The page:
Self-denial, though, is only one side of the coin. We fill the void left from denial with prayer, meditation on God’s Word, and nurturing the soul.
Jonathan Edwards, the influential colonial American preacher and theologian, makes it clear that living out a Christian perspective on this world requires action:
So if a man in declaring his experiences, tells how he found his heart weaned from the world, and saw the vanity of it, so that all looked as nothing to him … but yet in his practice is violent in pursuing the world, and what he gets he keeps close, is exceeding loath [or averse] to part with much of it to charitable and pious uses, it comes from him almost like his heart’s blood.Jonathan Edwards, A Treatise Concerning Religious Affections, in A Jonathan Edwards Reader, ed. John E. Smith, Harry S. Stout, and Kenneth P. Minkema (New Haven, Conn.: Yale Nota Bene, 1995), 168.
In other words, physical actions in this material world speak volumes about our deepest values. They reveal what’s inside our hearts.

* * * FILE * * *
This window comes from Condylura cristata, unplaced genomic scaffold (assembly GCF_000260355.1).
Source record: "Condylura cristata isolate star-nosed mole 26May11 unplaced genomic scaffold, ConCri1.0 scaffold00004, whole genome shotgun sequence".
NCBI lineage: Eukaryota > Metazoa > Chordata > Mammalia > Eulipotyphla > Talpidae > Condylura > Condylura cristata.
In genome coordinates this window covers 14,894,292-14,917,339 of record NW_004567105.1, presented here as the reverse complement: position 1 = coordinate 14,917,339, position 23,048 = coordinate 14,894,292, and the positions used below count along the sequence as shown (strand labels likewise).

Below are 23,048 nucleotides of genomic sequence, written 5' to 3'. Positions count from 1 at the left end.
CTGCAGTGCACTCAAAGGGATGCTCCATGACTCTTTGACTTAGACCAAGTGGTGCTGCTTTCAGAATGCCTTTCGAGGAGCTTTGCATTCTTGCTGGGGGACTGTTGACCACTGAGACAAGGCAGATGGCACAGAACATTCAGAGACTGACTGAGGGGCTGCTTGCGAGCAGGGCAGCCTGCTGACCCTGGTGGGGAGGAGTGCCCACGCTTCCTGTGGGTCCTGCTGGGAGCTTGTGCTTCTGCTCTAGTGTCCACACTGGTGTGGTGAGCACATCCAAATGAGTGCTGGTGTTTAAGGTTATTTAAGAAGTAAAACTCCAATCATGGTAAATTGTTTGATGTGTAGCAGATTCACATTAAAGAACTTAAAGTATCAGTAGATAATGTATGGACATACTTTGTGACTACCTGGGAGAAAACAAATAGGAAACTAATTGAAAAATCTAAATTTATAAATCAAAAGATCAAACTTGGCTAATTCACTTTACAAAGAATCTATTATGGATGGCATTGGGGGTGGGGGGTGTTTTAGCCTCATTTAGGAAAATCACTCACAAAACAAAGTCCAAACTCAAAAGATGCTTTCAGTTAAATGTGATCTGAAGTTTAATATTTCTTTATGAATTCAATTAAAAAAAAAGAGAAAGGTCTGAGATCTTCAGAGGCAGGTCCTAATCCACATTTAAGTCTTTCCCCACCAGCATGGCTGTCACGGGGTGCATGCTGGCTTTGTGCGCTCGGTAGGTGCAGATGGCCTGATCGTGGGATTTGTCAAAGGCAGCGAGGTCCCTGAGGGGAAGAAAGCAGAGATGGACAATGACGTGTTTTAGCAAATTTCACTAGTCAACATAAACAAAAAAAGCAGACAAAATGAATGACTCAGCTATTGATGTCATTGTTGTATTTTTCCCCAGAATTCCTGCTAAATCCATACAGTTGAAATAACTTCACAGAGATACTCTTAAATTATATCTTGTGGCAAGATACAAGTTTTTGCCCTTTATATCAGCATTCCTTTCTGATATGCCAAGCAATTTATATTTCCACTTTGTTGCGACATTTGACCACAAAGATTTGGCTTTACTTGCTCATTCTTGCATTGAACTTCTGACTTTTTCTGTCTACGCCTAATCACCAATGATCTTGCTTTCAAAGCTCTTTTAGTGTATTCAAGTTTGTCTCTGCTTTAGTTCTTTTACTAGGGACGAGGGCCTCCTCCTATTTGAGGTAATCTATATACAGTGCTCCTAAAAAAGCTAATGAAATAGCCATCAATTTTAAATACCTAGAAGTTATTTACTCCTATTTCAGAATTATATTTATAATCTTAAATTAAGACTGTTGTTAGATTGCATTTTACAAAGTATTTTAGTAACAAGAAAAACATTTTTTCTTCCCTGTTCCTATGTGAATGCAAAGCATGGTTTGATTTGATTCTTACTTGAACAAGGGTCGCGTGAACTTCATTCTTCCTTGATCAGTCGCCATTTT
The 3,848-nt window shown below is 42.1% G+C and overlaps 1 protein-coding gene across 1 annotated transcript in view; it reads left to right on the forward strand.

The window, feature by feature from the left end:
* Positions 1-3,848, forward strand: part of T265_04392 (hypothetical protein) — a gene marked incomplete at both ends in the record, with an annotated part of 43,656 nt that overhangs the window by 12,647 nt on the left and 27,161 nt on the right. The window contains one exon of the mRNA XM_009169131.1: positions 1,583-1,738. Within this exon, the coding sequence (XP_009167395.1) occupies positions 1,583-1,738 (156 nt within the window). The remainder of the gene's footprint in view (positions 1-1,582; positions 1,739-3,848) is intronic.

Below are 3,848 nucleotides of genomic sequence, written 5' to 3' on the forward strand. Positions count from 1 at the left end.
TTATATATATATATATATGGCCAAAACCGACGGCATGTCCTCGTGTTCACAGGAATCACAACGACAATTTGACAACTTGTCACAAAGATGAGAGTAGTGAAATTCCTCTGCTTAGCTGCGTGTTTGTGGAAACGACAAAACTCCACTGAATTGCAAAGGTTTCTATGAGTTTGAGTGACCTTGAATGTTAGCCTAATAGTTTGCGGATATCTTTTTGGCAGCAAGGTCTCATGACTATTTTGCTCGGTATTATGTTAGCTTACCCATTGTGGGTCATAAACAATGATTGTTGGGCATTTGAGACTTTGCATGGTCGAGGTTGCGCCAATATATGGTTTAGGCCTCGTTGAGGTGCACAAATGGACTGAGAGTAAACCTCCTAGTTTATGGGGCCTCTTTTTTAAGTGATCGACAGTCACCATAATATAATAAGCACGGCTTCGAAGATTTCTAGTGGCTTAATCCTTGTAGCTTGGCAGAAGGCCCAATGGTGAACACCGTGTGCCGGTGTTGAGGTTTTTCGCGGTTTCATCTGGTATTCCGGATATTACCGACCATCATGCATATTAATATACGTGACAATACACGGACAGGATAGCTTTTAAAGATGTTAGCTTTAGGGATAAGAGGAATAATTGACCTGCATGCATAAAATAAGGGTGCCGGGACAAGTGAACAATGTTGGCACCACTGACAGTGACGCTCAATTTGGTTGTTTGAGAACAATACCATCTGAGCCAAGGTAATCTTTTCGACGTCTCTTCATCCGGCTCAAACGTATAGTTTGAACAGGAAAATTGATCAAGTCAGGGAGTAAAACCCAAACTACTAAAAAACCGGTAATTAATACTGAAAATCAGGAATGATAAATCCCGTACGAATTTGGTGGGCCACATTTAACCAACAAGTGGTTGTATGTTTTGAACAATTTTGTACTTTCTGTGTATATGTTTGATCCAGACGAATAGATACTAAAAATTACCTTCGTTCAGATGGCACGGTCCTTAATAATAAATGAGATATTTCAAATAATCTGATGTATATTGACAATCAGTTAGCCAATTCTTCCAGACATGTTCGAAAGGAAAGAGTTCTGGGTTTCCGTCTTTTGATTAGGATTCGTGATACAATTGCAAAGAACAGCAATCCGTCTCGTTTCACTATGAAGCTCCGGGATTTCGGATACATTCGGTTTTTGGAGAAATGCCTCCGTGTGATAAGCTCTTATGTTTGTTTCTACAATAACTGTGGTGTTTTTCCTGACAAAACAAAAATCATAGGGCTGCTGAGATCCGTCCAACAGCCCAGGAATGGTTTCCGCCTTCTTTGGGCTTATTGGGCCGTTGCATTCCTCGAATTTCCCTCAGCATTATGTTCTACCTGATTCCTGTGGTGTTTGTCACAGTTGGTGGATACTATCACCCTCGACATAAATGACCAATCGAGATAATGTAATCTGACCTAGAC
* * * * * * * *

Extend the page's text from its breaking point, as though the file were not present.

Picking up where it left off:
Edwards then, in contrast, describes the “heart weaned from the world” as belonging to one who “in his behavior appears ready at all times to forsake the world, whenever it stands in the way of his duty, and is free to part with it at any time, to promote religion and the good of his fellow creatures.”Edwards, A Treatise Concerning Religious Affections, 168.
If we orient our hearts toward Christ, we will easily release our grasp on material attachments so that others might experience God’s incomparable love.
Edwards nonetheless recognizes that the self-denial inherent in practicing this heart attitude is “costly” and “laborious.”Edwards, A Treatise Concerning Religious Affections, 168. But the labor is crucial, for all of us will have our allegiance tested. A time will come when having Christ or having the things of this world will stand in direct competition, and we will have to choose to cleave to one and forsake the other.Edwards, A Treatise Concerning Religious Affections, 169.
This test of our heart loyalty requires us to make practical decisions about what matters most. The material world makes attachment to the tangible appealing, but breaking our obsession with this realm by God’s grace is worth it.
Materialism ultimately makes us slaves to the things we own or desire. We think we hold onto them, but they are really holding us tightly, strangling us and depriving us of the joy that can only be found by clinging to the Incarnate Christ, who redeems our material bodies by joining them to the life-giving Spirit.
Abiding in Christ, imitating His life and embracing self-denial free us from our bondage to the material world. They teach us to see the material and spiritual realms in proper relationship. Then we can sincerely say, “It’s just stuff.”
Copyright 2009 David Barshinger. All rights reserved.